Flood Report: Escaping river water contained
Escaping river water contained and focus is on building road to stopbank breach
For immediate release: Wednesday 21 July 2004, 10am Much of the water pushing out through a 100-metre wide breach in the Rangitaiki River’s stopbank is now returning to the river through several controlled cuts in the stopbank further downstream.
Environment Bay of Plenty is now building a road to allow access to the breach so it can be closed.
River Levels Rangitaiki River levels have stabilised at about 4m above normal levels. Yesterday, it was 5m above normal levels. There is still an enormous amount of floodwater on the Rangitaiki Plains generally. Last night’s rain has not impacted on water levels but the situation is being closely monitored.
Stopbank Breach A temporary road is being constructed to give heavy vehicles access to the breach in the Rangitaiki River stopbank above Edgecumbe. It will take all of today and until late tomorrow to complete the track, which runs through higher areas of the flooded farmland. Two quarries are sourcing materials (different types and sizes of rock) for the road and, when complete, to close up the 100-metre wide breach. Mr Fraser said today that many truckloads of fill will be needed for this “massive job”.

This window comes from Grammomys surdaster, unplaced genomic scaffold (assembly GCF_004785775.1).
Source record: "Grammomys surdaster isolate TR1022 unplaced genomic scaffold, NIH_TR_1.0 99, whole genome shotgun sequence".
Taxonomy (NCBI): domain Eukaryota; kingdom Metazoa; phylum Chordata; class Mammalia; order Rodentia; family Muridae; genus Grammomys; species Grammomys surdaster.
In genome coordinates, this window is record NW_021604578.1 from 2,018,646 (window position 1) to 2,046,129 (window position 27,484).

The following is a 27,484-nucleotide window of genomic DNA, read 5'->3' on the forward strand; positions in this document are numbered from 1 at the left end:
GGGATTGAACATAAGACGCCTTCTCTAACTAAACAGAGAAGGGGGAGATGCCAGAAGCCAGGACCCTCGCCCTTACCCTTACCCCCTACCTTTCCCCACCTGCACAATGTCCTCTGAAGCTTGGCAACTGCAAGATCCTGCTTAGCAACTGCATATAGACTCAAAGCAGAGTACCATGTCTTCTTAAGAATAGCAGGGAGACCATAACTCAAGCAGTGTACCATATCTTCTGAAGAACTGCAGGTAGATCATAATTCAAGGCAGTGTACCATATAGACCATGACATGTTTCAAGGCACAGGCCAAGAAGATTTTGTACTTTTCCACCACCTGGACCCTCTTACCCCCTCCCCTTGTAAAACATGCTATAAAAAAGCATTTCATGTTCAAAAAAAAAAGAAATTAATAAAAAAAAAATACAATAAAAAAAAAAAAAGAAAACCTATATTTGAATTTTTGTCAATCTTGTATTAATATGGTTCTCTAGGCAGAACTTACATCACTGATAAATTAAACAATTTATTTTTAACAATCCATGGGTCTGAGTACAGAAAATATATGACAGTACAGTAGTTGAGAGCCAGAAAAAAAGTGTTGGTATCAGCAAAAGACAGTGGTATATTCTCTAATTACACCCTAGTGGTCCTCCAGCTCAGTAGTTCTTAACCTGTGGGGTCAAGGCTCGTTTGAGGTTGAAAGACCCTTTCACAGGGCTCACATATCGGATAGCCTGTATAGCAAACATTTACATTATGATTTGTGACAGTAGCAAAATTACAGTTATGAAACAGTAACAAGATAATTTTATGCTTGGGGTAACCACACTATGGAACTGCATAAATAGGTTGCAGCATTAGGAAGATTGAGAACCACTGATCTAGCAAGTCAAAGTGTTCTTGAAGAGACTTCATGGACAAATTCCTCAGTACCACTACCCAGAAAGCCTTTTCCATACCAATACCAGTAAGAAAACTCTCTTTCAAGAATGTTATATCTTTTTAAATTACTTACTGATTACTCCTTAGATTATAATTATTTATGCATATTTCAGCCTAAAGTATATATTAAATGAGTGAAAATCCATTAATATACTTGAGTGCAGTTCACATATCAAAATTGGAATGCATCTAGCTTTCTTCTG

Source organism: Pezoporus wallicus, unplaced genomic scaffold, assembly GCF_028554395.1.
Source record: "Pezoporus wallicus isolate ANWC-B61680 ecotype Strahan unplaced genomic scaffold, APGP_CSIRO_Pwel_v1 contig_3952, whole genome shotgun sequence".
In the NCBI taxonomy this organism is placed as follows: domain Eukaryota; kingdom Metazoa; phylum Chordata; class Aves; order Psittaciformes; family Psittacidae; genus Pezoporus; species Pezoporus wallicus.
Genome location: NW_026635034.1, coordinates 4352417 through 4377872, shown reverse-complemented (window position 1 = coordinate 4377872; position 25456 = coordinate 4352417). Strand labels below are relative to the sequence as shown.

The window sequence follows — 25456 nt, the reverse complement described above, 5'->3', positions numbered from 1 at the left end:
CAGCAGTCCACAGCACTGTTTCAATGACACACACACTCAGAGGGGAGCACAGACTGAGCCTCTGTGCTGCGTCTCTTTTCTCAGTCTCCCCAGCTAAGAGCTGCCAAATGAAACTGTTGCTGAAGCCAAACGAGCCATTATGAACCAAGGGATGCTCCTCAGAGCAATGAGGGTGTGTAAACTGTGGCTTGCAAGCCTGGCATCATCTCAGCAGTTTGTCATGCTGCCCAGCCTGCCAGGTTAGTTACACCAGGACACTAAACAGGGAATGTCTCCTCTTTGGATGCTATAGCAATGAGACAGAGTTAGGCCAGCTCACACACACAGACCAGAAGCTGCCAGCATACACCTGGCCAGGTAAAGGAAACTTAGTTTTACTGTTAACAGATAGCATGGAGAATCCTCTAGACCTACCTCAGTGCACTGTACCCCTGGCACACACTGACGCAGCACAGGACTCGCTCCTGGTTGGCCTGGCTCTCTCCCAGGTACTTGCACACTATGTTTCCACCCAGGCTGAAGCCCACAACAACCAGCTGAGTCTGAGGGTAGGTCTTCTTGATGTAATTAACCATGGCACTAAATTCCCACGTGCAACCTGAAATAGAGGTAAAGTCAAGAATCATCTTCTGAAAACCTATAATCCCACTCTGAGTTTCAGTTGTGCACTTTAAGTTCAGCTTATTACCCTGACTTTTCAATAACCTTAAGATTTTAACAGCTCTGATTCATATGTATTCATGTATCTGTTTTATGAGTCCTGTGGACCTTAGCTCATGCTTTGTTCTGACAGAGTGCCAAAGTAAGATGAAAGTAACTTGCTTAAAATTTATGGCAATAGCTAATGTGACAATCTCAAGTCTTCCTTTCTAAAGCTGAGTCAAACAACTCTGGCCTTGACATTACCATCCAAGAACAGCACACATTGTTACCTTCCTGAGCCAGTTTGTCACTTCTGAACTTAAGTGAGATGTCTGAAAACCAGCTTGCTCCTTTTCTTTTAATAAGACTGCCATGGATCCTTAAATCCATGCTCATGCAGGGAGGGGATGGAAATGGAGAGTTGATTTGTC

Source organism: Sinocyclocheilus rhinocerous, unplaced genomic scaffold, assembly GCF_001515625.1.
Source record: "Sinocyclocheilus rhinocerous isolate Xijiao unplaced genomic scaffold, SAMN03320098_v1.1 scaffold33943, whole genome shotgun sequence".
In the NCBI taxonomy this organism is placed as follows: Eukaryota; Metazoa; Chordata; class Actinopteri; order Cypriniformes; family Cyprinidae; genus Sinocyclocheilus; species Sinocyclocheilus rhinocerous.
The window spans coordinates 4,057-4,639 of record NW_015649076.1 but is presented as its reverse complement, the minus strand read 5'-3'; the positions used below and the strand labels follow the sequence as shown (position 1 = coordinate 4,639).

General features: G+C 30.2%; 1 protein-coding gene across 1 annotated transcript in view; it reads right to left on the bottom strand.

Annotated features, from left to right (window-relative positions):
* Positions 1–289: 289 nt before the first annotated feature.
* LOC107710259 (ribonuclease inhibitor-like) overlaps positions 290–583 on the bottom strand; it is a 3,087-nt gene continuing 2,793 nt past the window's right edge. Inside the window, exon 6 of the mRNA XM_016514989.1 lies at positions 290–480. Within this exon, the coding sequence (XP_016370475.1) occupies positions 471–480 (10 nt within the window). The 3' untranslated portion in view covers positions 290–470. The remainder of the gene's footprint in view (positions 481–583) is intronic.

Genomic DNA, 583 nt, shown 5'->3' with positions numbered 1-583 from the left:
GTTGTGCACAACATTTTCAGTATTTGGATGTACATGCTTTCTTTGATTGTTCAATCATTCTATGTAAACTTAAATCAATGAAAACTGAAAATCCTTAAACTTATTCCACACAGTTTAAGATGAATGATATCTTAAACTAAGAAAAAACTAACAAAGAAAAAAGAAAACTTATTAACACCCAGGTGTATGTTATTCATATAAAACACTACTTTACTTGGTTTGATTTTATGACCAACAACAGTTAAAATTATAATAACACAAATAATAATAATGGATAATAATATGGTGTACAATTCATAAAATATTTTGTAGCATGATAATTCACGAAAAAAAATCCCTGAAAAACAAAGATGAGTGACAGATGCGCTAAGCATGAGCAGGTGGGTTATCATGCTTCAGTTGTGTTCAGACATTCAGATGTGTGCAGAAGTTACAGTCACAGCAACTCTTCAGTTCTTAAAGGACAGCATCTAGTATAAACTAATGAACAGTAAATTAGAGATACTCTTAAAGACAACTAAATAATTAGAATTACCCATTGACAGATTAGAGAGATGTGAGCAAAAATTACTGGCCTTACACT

Escaping water About 25% of the Rangitaiki River’s flow is still pushing out through the breached stretch of stopbank just above Edgecumbe. The flow has formed a new “river” that runs parallel to the Rangitaiki River. Most of this water is now returning to the Rangitaiki River through two controlled cuts made further down the stopbank on its eastern side. “We are reasonably confident that much of what is coming out of the Rangitaiki River is now flowing back into it further down. That is a big improvement,” says Environment Bay of Plenty group manager community relations Bruce Fraser. Much of the escaping water is contained between the river and a stretch of low stopbank along Reid’s Canal. It is a band from ½ km to 2km wide passing through spillway and farmland. On Monday, Environment Bay of Plenty made a controlled cut through the eastern stopbank upstream of Butler’s Nursery in Thornton to allow water to flow from the Rangitaiki Plains and back into the river. Yesterday, two more cuts were made, one downstream of the Thornton bridge (which crosses the coastal road between Whakatane and Matata) and the other on Reid Central Canal. The cuts are working well. They can be closed off if necessary. Today, the cut below Thornton bridge is being deepened to allow more water to flow through it. Because of its depth, it will need to be blocked off when river levels rise at high tide. Huge railway containers will be used to do this job. “The doors will be closed at high tide and opened again when the water level falls,” Mr Fraser says.
Offers of support
Environment Bay of
Plenty is very grateful for the many offers of practical
support received from regional councils and other
organisations throughout New Zealand in the last few days.